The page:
Kylie said...

Kathleen, we share similar tastes. Love Jon Stewart, Cheers, MASH, Friends, 2 1/2 Men...not slapstick stuff at all. Although I might suck it up and see Mall Cop just because Kevin James can make me laugh just by looking at him.

I mostly like my humor interspersed in drama, like NCIS (Cindy and I are similarly hooked although I suspect she has a thing for DeNoso and for me it's all about Gibbs!)

I was originally attracted to my dh because of his humor. Now it's supreme irony that at some point that very trait I found so attractive has also become my bigget annoyance with him...but he's still pretty irreverent.

My kids tell me constantly that I'm not funny but really I'm hysterical. Just because my humor is at their expense doesn't mean it isn't funny, LOL.

Helen Brenna said...

Cute pics.

I'm alot like you, Kathy, love humor, but can't tell a joke to save my soul. I either forget the punchlines or tell things out of order.

We humans need to laugh. Period. I think I remember reading somewhere that some wonderful brain chemicals are released when we're smiling. It's impossible to be depressed in those situations.

Kathleen Eagle said...

Okay, M. and Betina, you guys are putting me on. Right? You are, aren't you? You know "Pink" is a piglet, right? See what an easy target I am?

Actually, Elizabeth sent about half a dozen pix, and when I opened the first one, I thought Pink was a stuffed toy. He looks so fleecy. But he's a newborn orphan. According to the accompanying e-mail, the Doxie had a new litter, and she took Pink in without blinking an eye. Imagine what she'll think when she sees him in a year.

Wouldn't it be cool if they remembered each other?

Kathleen Eagle said...

I'm definitely going to check out NCIS. (I don't even know what it stands for.)

Michele Hauf said...

Whew! I was thinking, man, that one sure looks like a piglet, but I don't want to be the one to break the news to her.

And see, that's the cutest one of the bunch, too. ;-)

Debra Dixon said...

Love the pig. That's funny.

I am, sadly, all too often the unwitting straight-man in the vaudeville show that is my husband and son!

Kathleen Eagle said...

Betina, "cancer humor" is a great example. And then there's funeral/wake humor. Great example of laughing one minute and crying the next. After Daddy's funeral a bunch of relatives and old friends gathered at my grandmother's (Mama's side) house. There was lots of storytelling and laughter, which my grandmother thought was quite inappropriate. (Nobody said "inappropriate" back then. Anybody know when we got hung up on that word? Ah, a topic for another day.) Anyway, Gamma was scandalized. She took funerals very seriously. I'd never heard some of those stories--one of the guests was my parents' high school teacher--and I treasure them. They were hilarious! My daddy?!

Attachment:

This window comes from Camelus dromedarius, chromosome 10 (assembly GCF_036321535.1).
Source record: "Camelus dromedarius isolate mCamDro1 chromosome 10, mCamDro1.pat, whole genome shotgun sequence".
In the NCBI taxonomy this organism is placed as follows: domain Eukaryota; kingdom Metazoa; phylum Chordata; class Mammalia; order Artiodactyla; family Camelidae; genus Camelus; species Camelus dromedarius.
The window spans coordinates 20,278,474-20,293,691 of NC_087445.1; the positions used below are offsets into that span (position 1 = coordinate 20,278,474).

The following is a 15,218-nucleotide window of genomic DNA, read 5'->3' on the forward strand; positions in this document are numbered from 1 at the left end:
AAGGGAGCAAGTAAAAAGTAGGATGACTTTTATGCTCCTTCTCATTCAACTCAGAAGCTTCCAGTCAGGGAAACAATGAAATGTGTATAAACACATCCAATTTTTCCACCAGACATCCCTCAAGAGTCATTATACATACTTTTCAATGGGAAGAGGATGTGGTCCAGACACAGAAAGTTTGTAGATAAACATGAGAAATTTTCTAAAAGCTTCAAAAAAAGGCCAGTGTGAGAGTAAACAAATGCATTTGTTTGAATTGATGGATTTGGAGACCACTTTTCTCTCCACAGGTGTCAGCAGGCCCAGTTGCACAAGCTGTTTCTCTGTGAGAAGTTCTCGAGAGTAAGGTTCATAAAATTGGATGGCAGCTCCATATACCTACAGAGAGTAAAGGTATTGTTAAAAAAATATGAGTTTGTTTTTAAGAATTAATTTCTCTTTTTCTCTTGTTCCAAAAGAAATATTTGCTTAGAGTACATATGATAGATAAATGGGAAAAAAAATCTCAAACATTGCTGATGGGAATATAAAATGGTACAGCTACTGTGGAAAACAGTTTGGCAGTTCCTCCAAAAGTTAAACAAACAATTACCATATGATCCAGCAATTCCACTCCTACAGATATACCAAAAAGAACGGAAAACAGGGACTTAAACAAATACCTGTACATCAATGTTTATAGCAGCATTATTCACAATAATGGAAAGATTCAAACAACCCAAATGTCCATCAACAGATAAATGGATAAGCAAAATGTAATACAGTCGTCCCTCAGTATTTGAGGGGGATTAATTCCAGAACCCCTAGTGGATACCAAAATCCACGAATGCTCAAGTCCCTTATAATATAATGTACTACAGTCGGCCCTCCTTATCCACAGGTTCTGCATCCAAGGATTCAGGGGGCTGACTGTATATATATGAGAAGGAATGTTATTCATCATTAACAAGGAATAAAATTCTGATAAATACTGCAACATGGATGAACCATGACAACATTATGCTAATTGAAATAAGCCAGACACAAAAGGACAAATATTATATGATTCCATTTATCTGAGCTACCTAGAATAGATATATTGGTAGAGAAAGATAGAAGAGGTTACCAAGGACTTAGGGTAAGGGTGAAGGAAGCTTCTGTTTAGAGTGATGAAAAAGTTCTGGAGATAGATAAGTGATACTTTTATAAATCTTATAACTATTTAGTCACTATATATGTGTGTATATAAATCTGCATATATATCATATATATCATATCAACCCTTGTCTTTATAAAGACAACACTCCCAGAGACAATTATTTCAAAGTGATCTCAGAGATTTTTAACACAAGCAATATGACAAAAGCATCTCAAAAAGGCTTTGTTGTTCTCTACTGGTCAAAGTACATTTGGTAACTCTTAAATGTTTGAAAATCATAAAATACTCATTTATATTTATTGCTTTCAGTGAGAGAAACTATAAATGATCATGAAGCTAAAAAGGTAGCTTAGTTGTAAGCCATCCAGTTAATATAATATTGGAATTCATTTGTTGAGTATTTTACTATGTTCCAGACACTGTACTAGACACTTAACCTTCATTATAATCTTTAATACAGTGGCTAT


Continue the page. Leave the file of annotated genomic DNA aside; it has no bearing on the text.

Kathleen Eagle said...

Humor plays such an interesting role in cultural rituals and celebrations. Being a Christian, I believe I can say this with impunity: we are way too serious.

I love the Lakota Heyoka--the contrary. He's an essential part of the Sun Dance. He tries to break the dancers' concentration with his antics. We went to one in which the Heyoka was the Holy Man's son. They look so much alike, and it was amazing to see one as the flip side of the other. It says so much about life and human nature.

MaryC said...

I don't know how I could get through the day without laughter.

There aren't that many Asian comics out there, but I so identify with what they have to say. My brother-in-law(non-Asian) has given up trying to understand
why some things crack us up. He just shakes his head and walks away.

Being able to relate humorous stories about our parents made their funerals easier to bear.

Like catslady and Cindy, I am a big fan of NCIS(Naval Criminal Investigative Service.

Kathleen Eagle said...

I thing *sense* of humor is an apt term. We develop our senses through experience.

How much of a role does gender play, I wonder. I just wrote (polished, really) what I think is a funny scene from the hero's point of view, and it had to do with the mysterious (to us) part of human anatomy that women don't have (and don't miss). It's two men and a teenage boy talking about bull riding, and they make a couple of suppositions about how women might view the situation. A woman writing about men talking about risking their balls and what a woman might think about it.

This is one scene I'll have to run past hubby and see whether he laughs or gags.

catslady said...

OMG Well that shows how observant I am - I knew the pale one looked funny BUT I DIDN'T REALIZE IT WAS A PIG!!! I fall for everything by the way - so guillible roflmao.